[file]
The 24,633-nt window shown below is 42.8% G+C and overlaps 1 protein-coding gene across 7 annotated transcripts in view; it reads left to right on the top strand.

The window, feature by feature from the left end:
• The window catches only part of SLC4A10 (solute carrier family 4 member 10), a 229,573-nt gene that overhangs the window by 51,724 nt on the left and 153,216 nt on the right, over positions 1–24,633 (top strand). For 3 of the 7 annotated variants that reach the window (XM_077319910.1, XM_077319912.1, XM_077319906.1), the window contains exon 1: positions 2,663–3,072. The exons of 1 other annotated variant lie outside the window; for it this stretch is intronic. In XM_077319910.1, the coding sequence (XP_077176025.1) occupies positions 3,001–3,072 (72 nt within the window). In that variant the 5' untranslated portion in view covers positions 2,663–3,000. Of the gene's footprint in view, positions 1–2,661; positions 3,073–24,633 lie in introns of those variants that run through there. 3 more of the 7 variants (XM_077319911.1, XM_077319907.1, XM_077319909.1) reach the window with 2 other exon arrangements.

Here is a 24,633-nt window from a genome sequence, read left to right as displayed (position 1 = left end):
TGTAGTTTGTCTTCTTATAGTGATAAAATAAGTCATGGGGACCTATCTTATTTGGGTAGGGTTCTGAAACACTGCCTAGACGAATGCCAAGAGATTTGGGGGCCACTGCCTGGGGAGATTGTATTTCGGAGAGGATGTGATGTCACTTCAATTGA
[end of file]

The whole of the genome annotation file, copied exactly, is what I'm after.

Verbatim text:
The 24,633-nt window shown below is 42.8% G+C and overlaps 1 protein-coding gene across 7 annotated transcripts in view; it reads left to right on the top strand.

The window, feature by feature from the left end:
• The window catches only part of SLC4A10 (solute carrier family 4 member 10), a 229,573-nt gene that overhangs the window by 51,724 nt on the left and 153,216 nt on the right, over positions 1–24,633 (top strand). For 3 of the 7 annotated variants that reach the window (XM_077319910.1, XM_077319912.1, XM_077319906.1), the window contains exon 1: positions 2,663–3,072. The exons of 1 other annotated variant lie outside the window; for it this stretch is intronic. In XM_077319910.1, the coding sequence (XP_077176025.1) occupies positions 3,001–3,072 (72 nt within the window). In that variant the 5' untranslated portion in view covers positions 2,663–3,000. Of the gene's footprint in view, positions 1–2,661; positions 3,073–24,633 lie in introns of those variants that run through there. 3 more of the 7 variants (XM_077319911.1, XM_077319907.1, XM_077319909.1) reach the window with 2 other exon arrangements.

Here is a 24,633-nt window from a genome sequence, read left to right as displayed (position 1 = left end):
TGTAGTTTGTCTTCTTATAGTGATAAAATAAGTCATGGGGACCTATCTTATTTGGGTAGGGTTCTGAAACACTGCCTAGACGAATGCCAAGAGATTTGGGGGCCACTGCCTGGGGAGATTGTATTTCGGAGAGGATGTGATGTCACTTCAATTGA